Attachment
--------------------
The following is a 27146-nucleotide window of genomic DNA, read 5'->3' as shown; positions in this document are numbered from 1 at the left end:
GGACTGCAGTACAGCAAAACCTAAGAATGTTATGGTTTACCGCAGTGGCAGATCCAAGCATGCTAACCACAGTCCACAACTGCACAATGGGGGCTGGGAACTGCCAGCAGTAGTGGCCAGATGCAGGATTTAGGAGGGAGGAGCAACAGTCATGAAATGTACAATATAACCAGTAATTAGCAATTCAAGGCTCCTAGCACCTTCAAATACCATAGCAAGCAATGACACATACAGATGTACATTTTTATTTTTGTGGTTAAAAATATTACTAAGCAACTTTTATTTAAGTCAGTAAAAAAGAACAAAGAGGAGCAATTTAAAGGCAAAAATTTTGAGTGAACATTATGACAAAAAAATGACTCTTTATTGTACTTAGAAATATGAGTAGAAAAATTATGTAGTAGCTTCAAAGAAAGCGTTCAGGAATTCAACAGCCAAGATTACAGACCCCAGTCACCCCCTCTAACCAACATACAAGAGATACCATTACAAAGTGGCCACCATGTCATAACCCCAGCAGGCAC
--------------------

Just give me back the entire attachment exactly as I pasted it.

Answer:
The following is a 27146-nucleotide window of genomic DNA, read 5'->3' as shown; positions in this document are numbered from 1 at the left end:
GGACTGCAGTACAGCAAAACCTAAGAATGTTATGGTTTACCGCAGTGGCAGATCCAAGCATGCTAACCACAGTCCACAACTGCACAATGGGGGCTGGGAACTGCCAGCAGTAGTGGCCAGATGCAGGATTTAGGAGGGAGGAGCAACAGTCATGAAATGTACAATATAACCAGTAATTAGCAATTCAAGGCTCCTAGCACCTTCAAATACCATAGCAAGCAATGACACATACAGATGTACATTTTTATTTTTGTGGTTAAAAATATTACTAAGCAACTTTTATTTAAGTCAGTAAAAAAGAACAAAGAGGAGCAATTTAAAGGCAAAAATTTTGAGTGAACATTATGACAAAAAAATGACTCTTTATTGTACTTAGAAATATGAGTAGAAAAATTATGTAGTAGCTTCAAAGAAAGCGTTCAGGAATTCAACAGCCAAGATTACAGACCCCAGTCACCCCCTCTAACCAACATACAAGAGATACCATTACAAAGTGGCCACCATGTCATAACCCCAGCAGGCAC